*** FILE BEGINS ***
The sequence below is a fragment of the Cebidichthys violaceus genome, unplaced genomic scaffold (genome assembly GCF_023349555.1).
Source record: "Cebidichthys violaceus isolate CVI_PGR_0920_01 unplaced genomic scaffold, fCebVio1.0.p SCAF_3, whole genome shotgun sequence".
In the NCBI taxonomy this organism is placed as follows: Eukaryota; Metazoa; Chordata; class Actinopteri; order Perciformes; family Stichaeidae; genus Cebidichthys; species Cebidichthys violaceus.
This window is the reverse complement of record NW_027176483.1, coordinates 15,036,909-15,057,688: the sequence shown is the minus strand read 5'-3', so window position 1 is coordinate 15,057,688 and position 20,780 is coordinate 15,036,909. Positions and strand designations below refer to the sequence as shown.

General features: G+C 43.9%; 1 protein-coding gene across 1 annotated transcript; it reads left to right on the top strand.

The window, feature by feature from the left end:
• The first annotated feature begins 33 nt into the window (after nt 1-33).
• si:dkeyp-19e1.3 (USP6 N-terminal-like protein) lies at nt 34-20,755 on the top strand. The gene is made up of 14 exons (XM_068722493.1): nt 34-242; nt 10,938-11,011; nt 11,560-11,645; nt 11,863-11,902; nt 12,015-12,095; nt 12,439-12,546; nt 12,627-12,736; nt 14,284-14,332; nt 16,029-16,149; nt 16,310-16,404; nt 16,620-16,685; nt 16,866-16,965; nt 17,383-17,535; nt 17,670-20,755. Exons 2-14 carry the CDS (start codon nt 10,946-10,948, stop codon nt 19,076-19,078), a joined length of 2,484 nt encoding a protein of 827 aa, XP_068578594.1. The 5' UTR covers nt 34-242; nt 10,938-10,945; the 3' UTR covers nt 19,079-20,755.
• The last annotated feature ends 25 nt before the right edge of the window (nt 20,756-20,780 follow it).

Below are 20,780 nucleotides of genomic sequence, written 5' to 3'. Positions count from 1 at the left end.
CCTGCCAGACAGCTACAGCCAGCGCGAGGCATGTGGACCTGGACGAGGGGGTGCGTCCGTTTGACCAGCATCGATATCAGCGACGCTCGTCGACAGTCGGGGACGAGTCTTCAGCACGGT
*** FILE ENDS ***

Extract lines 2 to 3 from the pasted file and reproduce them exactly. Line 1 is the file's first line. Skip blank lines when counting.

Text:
Source record: "Cebidichthys violaceus isolate CVI_PGR_0920_01 unplaced genomic scaffold, fCebVio1.0.p SCAF_3, whole genome shotgun sequence".
In the NCBI taxonomy this organism is placed as follows: Eukaryota; Metazoa; Chordata; class Actinopteri; order Perciformes; family Stichaeidae; genus Cebidichthys; species Cebidichthys violaceus.